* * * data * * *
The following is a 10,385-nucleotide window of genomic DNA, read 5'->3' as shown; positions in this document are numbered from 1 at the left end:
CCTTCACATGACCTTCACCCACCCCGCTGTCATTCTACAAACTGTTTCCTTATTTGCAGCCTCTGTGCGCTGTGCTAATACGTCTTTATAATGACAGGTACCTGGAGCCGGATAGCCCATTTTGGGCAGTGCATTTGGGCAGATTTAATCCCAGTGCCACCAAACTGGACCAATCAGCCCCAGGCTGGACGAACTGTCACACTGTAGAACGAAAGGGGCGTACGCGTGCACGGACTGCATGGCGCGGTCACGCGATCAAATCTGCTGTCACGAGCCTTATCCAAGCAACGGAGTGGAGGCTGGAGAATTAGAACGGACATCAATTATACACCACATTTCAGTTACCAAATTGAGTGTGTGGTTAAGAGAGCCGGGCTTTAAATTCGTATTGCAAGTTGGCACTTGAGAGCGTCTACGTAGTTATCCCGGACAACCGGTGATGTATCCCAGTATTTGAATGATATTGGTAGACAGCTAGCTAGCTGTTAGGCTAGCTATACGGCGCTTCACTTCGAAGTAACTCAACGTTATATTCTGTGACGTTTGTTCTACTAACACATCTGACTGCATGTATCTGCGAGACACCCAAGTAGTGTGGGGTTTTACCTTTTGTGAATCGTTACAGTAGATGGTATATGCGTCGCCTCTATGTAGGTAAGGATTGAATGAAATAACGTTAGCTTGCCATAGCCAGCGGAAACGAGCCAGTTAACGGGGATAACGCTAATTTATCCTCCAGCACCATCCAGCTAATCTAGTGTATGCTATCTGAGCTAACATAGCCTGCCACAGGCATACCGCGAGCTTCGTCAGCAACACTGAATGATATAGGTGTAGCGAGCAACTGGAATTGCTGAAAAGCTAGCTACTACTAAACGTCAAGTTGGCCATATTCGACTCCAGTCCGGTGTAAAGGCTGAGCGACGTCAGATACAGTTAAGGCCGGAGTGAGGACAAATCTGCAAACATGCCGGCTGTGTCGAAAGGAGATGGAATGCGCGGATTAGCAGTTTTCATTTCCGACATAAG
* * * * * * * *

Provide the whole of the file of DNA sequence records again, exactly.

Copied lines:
The following is a 10,385-nucleotide window of genomic DNA, read 5'->3' as shown; positions in this document are numbered from 1 at the left end:
CCTTCACATGACCTTCACCCACCCCGCTGTCATTCTACAAACTGTTTCCTTATTTGCAGCCTCTGTGCGCTGTGCTAATACGTCTTTATAATGACAGGTACCTGGAGCCGGATAGCCCATTTTGGGCAGTGCATTTGGGCAGATTTAATCCCAGTGCCACCAAACTGGACCAATCAGCCCCAGGCTGGACGAACTGTCACACTGTAGAACGAAAGGGGCGTACGCGTGCACGGACTGCATGGCGCGGTCACGCGATCAAATCTGCTGTCACGAGCCTTATCCAAGCAACGGAGTGGAGGCTGGAGAATTAGAACGGACATCAATTATACACCACATTTCAGTTACCAAATTGAGTGTGTGGTTAAGAGAGCCGGGCTTTAAATTCGTATTGCAAGTTGGCACTTGAGAGCGTCTACGTAGTTATCCCGGACAACCGGTGATGTATCCCAGTATTTGAATGATATTGGTAGACAGCTAGCTAGCTGTTAGGCTAGCTATACGGCGCTTCACTTCGAAGTAACTCAACGTTATATTCTGTGACGTTTGTTCTACTAACACATCTGACTGCATGTATCTGCGAGACACCCAAGTAGTGTGGGGTTTTACCTTTTGTGAATCGTTACAGTAGATGGTATATGCGTCGCCTCTATGTAGGTAAGGATTGAATGAAATAACGTTAGCTTGCCATAGCCAGCGGAAACGAGCCAGTTAACGGGGATAACGCTAATTTATCCTCCAGCACCATCCAGCTAATCTAGTGTATGCTATCTGAGCTAACATAGCCTGCCACAGGCATACCGCGAGCTTCGTCAGCAACACTGAATGATATAGGTGTAGCGAGCAACTGGAATTGCTGAAAAGCTAGCTACTACTAAACGTCAAGTTGGCCATATTCGACTCCAGTCCGGTGTAAAGGCTGAGCGACGTCAGATACAGTTAAGGCCGGAGTGAGGACAAATCTGCAAACATGCCGGCTGTGTCGAAAGGAGATGGAATGCGCGGATTAGCAGTTTTCATTTCCGACATAAG